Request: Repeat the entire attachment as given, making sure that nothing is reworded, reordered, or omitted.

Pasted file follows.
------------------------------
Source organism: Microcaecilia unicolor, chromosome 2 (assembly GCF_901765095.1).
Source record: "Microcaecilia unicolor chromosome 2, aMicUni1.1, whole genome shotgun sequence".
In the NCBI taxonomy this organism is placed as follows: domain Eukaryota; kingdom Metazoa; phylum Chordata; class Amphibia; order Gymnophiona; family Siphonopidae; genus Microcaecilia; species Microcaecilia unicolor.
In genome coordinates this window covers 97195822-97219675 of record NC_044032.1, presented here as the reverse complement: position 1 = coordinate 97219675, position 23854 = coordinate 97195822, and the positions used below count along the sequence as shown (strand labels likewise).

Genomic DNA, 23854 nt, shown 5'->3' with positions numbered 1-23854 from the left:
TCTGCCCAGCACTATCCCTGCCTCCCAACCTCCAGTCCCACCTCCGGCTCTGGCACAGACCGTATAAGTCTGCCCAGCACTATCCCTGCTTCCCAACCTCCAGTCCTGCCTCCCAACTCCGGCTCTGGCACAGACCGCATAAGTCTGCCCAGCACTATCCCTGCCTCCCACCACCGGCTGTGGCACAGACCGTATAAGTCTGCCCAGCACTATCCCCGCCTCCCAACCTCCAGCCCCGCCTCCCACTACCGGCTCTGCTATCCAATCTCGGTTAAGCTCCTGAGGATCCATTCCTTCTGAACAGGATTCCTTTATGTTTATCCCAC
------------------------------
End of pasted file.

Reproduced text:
Source organism: Microcaecilia unicolor, chromosome 2 (assembly GCF_901765095.1).
Source record: "Microcaecilia unicolor chromosome 2, aMicUni1.1, whole genome shotgun sequence".
In the NCBI taxonomy this organism is placed as follows: domain Eukaryota; kingdom Metazoa; phylum Chordata; class Amphibia; order Gymnophiona; family Siphonopidae; genus Microcaecilia; species Microcaecilia unicolor.
In genome coordinates this window covers 97195822-97219675 of record NC_044032.1, presented here as the reverse complement: position 1 = coordinate 97219675, position 23854 = coordinate 97195822, and the positions used below count along the sequence as shown (strand labels likewise).

Genomic DNA, 23854 nt, shown 5'->3' with positions numbered 1-23854 from the left:
TCTGCCCAGCACTATCCCTGCCTCCCAACCTCCAGTCCCACCTCCGGCTCTGGCACAGACCGTATAAGTCTGCCCAGCACTATCCCTGCTTCCCAACCTCCAGTCCTGCCTCCCAACTCCGGCTCTGGCACAGACCGCATAAGTCTGCCCAGCACTATCCCTGCCTCCCACCACCGGCTGTGGCACAGACCGTATAAGTCTGCCCAGCACTATCCCCGCCTCCCAACCTCCAGCCCCGCCTCCCACTACCGGCTCTGCTATCCAATCTCGGTTAAGCTCCTGAGGATCCATTCCTTCTGAACAGGATTCCTTTATGTTTATCCCAC